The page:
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The Mortgage Bank of the Future Can't Survive on Mortgages AlonePrintEmailReprints Share
The mortgage market is already undergoing dramatic transformations, but within five years the nonbank mortgage industry will look completely different than it does today.
The term mortgage bank refers to independent firms not affiliated with an FDIC-insured bank that sell a majority of their loans (directly or indirectly) to Fannie Mae and Freddie Mac. The overall mortgage market today is huge, with $10 trillion-plus in outstanding mortgages and annual production estimates as high as $2 trillion for this year. This year's production is approximately twice the size of the total outstanding balance of credits cards, as well as that of student loans.
The nonbank mortgage banks in question originate approximately 50% of all mortgage loans – representing a $1 trillion market this year alone. This is a seriously large and important market.
What are the underlying drivers that will force the industry to change its way of doing business? The political, regulatory and environmental factors having a large impact on housing finance over the coming five years include: a new presidential administration and its associated policy changes; the winding down of the Federal Reserve subsidy of Fannie and Freddie via "quantitative easing" (the QE program has ended, but principal runoff from the Fed's portfolio is being reinvested); continued progress toward an automated mortgage experience for the borrower; and the continued relentless increase in regulatory costs driving up the cost to produce a mortgage.
Furthermore, the mortgage industry is experiencing the beginning of a massive consolidation. Firms such as Blackstone, PIMCO and larger stand-alone retail firms are buying mortgage-related companies outright as well as rolling up others to increase their footprint in the market and economies of scale.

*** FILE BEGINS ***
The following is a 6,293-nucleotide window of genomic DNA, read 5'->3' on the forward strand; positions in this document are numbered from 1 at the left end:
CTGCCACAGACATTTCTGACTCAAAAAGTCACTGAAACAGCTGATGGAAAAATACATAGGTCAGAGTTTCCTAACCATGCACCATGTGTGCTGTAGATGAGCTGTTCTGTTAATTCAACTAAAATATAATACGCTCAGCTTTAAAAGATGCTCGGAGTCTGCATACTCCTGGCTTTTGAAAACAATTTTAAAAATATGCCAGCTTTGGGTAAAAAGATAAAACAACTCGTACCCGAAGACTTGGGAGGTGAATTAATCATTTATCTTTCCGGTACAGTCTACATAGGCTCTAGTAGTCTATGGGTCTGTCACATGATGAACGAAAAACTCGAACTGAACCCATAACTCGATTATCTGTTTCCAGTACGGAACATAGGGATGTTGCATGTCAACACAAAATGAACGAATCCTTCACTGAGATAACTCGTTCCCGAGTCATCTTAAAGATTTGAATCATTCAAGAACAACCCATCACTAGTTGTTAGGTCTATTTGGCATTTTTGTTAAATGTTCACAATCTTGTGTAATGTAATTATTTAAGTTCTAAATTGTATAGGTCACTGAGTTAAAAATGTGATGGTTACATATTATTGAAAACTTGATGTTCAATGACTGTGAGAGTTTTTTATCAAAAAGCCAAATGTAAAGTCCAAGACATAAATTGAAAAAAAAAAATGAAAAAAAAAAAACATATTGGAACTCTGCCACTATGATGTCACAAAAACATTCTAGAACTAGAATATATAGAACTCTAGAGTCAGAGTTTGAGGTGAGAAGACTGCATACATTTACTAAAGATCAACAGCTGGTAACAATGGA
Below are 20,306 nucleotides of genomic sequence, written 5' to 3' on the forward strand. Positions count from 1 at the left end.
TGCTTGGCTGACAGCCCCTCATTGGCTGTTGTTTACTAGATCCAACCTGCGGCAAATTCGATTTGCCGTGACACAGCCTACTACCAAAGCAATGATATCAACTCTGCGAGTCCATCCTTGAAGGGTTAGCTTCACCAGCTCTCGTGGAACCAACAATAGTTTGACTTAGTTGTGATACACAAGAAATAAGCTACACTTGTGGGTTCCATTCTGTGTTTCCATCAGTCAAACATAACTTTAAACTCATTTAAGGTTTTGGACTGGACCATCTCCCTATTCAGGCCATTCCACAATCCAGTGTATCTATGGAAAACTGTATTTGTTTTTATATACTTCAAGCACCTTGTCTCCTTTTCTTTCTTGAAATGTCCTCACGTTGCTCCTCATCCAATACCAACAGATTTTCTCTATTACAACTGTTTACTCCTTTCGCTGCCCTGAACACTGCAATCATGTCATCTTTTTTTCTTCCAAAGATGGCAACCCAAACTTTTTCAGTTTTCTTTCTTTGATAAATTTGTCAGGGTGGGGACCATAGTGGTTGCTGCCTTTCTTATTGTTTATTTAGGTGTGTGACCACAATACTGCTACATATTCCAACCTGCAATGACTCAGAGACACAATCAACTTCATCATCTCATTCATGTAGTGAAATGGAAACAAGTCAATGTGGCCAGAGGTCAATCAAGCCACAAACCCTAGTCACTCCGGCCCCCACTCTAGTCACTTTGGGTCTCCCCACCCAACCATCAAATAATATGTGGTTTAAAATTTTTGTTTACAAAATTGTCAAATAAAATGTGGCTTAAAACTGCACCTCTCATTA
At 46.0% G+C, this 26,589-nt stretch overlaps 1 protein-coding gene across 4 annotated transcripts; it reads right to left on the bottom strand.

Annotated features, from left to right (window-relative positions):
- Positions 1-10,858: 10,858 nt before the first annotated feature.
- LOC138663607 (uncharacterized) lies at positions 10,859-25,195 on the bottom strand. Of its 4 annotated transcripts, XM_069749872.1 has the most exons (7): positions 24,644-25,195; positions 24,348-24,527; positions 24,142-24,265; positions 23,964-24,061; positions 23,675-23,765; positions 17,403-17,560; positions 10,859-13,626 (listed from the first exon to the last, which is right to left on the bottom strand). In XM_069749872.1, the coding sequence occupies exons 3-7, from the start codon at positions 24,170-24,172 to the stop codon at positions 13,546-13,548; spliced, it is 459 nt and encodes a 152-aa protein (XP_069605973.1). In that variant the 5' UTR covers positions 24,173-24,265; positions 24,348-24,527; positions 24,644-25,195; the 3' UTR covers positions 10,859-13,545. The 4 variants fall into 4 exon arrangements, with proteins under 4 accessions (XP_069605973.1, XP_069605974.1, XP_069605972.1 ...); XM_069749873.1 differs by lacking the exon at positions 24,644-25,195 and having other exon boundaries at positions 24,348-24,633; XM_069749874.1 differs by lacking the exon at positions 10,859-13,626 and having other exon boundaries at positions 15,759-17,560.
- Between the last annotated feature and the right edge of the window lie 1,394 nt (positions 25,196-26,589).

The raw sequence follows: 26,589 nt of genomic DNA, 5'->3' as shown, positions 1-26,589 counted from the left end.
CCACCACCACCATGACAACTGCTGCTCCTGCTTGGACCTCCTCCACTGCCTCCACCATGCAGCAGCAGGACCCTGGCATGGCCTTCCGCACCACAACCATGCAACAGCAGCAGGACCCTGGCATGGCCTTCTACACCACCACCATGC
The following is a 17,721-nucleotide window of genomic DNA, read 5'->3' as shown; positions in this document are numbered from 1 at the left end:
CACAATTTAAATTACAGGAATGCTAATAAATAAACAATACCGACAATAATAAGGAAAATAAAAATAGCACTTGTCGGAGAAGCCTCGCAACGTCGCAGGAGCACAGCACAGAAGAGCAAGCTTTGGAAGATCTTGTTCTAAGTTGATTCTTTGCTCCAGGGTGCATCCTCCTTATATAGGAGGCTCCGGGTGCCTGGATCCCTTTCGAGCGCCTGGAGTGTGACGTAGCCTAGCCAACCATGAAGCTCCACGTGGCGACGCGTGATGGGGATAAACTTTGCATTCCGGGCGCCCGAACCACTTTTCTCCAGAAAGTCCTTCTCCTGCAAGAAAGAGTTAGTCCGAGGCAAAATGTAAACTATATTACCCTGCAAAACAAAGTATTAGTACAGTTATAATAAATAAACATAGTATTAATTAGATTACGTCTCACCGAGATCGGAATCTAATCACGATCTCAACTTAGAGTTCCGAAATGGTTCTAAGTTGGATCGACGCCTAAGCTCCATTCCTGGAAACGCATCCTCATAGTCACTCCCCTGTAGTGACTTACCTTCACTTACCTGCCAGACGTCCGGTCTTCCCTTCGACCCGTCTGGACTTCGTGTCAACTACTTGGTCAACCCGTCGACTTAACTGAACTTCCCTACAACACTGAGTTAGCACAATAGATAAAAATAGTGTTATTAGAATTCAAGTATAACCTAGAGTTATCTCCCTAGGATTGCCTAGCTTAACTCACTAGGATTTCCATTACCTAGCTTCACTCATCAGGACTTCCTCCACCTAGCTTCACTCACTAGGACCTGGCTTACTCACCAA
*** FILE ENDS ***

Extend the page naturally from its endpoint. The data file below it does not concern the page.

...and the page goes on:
Where does all this leave us in five years? We believe that once consolidation picks up in earnest – most likely when interest rates pop up a bit – firms will then look to expand their product menus beyond mortgages in order to develop deeper, more comprehensive, financial relationships with their customers.
There will not be one model of what a buffet of products and services looks like. The resulting expansion of products and services will shape the mortgage industry into a collection of very large firms originating massive amounts of differentiated products – going beyond mortgages to consumer loans, car loans, small business loans and commercial loans – and then there will be everyone else.
Investors in these large firms will see them as massive asset gatherers and massive fee generators. The large firms will enjoy multiples in their valuations unavailable to the smaller firms left behind. Regulatory penalties will cease to become extinction events and will mirror how the too-big-to-fail banks manage regulatory risk.
This does not mean the smaller firms will fail to be competitive, but it does mean that the owners and operators of smaller firms will need to restructure how they manage their company in order to pay more attention to what their competitors are doing – what is working and what is not working as firms experiment with different product and service mixes.
What skill sets will the current industry incumbents need to acquire or develop in the coming years? First and foremost is a higher level of sophistication in data analytics and customer segmentation. Secondly, firms will need a more generalized knowledge of other loan products—their underwriting criteria, how the